Looks like banh mi, one of NYSF’s favorite street foods, is catching on in London. According to Tim Walker in The Independent, “Like a lot of street trends, this one has been appropriated from the developing world, popularised by urbane New Yorkers, and is now finally reaching our shores.”
I’ve never been called an “urbane New Yorker” before, but I’ve certainly been called worse.
“For some time, the only place in London to serve this delicious south-east Asian snack was the Loong Kee Café on Kingsland Road in Shoreditch. But in the past few months a number of the capital’s establishments have added it to their menus: Viet Baguette in Fitzrovia; Banzi in Surrey Quays; Café Bay in Denmark Hill; and the Banhmi11 and Baguette+More stalls in Broadway Market and Greenwich respectively.”
I generally get to London around once a year, and have stayed on the edge of Shoreditch, so now I have a new place to try.
Here’s a little banh mi history from Mylo of the Mon Me stall in Brick Lane: “Bánh mì has its origins in the French occupation of Indochina from the mid-19th to the mid-20th century. Like all countries in that part of the world, Vietnam’s staple dish is rice. But when the country was colonised by the French, it was introduced to bread and pâté. Vietnamese culture revolves around food, so they took that palate and added Vietnamese elements to it: pickles were common because it’s a poor country and uses a lot of food preservation processes; the Vietnamese also eat a lot of pork, which is the filling for the original bánh mì.” [The Independent]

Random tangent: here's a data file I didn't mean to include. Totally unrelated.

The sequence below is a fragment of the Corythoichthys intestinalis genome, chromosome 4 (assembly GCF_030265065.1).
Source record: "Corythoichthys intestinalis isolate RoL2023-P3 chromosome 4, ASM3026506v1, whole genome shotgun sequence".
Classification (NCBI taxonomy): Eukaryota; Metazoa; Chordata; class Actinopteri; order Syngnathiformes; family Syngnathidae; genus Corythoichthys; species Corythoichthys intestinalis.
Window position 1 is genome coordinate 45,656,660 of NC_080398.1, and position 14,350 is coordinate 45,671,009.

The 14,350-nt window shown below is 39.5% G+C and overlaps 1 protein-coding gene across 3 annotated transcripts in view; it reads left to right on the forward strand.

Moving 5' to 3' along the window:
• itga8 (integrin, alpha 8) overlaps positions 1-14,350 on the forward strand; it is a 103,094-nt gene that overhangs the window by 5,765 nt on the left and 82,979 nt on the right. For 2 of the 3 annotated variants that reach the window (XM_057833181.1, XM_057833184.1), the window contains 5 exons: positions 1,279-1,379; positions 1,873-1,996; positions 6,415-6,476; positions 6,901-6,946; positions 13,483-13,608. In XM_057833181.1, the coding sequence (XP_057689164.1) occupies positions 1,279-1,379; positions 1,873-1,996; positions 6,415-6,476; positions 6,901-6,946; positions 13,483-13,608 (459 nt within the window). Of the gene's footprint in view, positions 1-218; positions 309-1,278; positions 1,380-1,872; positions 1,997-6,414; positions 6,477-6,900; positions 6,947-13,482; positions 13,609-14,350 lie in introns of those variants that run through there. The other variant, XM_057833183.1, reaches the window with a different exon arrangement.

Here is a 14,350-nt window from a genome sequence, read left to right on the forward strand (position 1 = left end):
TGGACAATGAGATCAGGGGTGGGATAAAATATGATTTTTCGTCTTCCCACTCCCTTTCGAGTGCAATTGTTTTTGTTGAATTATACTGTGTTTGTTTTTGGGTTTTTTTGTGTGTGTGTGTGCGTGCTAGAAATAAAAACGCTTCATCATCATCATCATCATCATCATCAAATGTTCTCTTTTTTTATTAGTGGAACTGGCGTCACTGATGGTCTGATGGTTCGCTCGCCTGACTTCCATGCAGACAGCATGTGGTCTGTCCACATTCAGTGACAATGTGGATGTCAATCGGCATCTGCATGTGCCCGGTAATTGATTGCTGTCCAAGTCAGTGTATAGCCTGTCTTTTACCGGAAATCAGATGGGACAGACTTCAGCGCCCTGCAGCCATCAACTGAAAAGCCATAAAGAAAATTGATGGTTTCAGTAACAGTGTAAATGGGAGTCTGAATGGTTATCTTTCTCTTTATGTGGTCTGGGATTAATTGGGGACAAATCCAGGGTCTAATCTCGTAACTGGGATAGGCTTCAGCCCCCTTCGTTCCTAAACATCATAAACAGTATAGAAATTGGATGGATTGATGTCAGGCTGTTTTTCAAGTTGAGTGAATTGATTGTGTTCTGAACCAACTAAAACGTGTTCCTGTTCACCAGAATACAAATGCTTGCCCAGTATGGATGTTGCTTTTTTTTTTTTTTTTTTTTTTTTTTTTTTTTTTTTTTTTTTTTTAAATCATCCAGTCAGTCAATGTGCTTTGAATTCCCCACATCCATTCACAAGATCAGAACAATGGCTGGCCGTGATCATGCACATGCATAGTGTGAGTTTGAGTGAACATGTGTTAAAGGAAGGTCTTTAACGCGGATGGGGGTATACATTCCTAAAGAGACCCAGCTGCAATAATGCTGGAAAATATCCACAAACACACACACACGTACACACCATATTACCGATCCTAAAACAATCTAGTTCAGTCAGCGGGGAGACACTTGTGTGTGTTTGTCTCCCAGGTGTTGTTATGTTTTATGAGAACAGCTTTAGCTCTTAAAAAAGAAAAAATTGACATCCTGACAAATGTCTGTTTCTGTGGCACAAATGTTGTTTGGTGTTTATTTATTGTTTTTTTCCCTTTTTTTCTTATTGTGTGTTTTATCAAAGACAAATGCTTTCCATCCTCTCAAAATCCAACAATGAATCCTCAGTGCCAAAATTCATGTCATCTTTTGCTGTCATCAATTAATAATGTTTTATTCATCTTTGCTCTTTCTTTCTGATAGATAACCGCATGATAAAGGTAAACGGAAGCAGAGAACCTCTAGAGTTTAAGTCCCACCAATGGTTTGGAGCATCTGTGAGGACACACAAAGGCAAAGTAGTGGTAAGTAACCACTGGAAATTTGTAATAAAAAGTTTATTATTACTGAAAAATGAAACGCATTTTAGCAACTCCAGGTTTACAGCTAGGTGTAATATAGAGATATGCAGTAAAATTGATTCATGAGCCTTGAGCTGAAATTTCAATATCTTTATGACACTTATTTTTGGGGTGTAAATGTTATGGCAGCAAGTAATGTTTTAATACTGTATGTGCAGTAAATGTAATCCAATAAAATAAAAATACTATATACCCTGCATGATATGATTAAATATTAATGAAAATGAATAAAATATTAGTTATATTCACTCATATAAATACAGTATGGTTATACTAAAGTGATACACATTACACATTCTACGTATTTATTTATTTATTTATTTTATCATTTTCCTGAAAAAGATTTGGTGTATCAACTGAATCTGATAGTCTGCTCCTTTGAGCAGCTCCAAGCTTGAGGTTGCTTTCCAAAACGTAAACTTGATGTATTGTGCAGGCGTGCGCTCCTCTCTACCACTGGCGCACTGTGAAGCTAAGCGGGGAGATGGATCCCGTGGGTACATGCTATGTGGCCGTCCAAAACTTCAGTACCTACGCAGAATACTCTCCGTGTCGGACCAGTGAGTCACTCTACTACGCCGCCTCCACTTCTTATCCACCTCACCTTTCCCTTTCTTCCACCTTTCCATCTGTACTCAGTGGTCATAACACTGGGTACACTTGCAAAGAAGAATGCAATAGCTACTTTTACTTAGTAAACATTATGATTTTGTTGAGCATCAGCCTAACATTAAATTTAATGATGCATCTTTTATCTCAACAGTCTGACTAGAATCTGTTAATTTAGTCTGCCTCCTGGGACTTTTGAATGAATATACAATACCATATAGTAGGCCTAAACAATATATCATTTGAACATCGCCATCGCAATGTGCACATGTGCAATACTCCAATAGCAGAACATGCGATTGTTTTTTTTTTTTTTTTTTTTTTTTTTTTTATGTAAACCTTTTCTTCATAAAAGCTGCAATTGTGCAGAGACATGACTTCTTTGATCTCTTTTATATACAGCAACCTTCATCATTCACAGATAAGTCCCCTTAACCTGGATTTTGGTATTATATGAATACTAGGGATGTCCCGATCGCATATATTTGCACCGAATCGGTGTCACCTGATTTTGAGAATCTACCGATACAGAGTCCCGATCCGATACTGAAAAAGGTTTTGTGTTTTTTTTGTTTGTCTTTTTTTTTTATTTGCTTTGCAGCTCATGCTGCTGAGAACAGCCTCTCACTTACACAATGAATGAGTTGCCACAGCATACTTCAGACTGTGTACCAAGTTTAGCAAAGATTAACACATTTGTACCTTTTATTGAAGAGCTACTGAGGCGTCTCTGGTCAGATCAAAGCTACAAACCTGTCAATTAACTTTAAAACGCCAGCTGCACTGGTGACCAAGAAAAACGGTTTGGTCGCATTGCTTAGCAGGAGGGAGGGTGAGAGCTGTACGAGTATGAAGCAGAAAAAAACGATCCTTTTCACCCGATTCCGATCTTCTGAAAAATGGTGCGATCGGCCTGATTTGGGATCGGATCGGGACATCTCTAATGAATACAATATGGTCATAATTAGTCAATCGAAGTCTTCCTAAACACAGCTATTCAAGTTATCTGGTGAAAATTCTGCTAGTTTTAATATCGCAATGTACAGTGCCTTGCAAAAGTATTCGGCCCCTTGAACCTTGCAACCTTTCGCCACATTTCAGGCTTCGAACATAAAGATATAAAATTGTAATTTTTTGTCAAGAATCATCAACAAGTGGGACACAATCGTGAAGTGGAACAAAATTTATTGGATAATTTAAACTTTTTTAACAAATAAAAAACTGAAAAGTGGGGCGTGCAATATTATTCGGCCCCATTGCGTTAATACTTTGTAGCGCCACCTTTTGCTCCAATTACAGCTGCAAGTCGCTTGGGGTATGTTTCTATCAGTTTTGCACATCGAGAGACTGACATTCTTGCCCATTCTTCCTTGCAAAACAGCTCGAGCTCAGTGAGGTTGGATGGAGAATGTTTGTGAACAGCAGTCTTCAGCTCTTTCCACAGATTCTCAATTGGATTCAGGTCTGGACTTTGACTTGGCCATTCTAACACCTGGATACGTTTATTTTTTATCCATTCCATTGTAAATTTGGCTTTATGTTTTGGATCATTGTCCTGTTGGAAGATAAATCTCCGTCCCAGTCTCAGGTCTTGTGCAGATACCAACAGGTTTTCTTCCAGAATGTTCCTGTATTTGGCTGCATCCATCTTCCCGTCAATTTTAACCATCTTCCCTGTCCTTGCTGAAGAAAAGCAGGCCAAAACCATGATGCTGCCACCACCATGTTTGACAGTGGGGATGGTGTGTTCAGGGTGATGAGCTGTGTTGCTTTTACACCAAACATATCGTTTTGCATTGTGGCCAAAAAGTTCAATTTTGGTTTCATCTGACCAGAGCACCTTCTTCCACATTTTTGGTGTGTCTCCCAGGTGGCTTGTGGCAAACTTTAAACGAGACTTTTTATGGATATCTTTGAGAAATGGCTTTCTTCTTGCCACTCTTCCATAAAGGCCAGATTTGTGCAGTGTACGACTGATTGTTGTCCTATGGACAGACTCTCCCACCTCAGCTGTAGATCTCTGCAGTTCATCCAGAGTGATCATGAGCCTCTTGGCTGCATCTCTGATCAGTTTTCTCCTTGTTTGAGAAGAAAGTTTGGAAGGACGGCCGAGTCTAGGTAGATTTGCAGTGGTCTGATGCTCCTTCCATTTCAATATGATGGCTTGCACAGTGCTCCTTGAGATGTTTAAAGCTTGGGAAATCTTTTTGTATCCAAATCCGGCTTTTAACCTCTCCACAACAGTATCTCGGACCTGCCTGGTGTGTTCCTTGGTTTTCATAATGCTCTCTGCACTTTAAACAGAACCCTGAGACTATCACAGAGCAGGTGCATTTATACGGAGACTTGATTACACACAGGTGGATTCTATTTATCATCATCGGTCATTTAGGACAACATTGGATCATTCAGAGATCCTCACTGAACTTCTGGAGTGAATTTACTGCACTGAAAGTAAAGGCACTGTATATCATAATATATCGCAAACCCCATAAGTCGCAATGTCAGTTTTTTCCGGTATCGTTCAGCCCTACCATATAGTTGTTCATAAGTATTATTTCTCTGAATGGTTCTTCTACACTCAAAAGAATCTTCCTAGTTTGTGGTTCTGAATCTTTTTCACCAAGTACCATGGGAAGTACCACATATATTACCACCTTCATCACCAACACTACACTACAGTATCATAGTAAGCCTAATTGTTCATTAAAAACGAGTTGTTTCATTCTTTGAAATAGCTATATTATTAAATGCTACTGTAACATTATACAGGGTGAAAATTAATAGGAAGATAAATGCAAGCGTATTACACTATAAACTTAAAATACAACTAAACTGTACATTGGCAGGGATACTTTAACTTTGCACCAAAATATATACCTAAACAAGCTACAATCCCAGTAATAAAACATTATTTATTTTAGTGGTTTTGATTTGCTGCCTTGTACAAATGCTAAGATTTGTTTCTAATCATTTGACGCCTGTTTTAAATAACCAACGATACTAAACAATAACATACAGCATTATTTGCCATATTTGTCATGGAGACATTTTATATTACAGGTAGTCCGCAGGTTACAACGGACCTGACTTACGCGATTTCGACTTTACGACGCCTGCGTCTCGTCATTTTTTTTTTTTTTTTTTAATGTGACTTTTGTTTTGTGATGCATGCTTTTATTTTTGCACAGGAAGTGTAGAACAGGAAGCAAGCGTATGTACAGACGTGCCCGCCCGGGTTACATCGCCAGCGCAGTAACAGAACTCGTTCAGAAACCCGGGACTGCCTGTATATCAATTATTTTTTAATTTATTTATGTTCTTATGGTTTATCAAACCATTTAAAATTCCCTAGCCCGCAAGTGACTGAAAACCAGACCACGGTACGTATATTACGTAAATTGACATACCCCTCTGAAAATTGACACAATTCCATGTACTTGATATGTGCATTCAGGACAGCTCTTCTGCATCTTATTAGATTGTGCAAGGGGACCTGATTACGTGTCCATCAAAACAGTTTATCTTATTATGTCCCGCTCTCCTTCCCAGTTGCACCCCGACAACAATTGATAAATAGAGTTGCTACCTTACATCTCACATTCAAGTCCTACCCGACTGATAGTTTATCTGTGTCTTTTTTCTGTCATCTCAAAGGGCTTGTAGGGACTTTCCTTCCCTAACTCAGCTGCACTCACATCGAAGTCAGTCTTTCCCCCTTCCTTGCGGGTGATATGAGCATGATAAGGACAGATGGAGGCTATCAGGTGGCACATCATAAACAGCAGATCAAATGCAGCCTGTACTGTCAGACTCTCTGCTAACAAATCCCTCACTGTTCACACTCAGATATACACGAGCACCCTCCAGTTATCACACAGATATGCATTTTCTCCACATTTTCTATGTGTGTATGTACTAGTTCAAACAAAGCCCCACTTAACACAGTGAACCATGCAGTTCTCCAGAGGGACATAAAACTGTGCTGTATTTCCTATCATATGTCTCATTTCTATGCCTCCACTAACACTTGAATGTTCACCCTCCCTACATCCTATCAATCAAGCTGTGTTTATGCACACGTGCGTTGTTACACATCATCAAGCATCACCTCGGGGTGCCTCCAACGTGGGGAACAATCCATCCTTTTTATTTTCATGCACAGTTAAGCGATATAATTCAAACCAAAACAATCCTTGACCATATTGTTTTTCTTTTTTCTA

Now that banh mi is put in it’s proper historical context, I STILL LOVE IT!.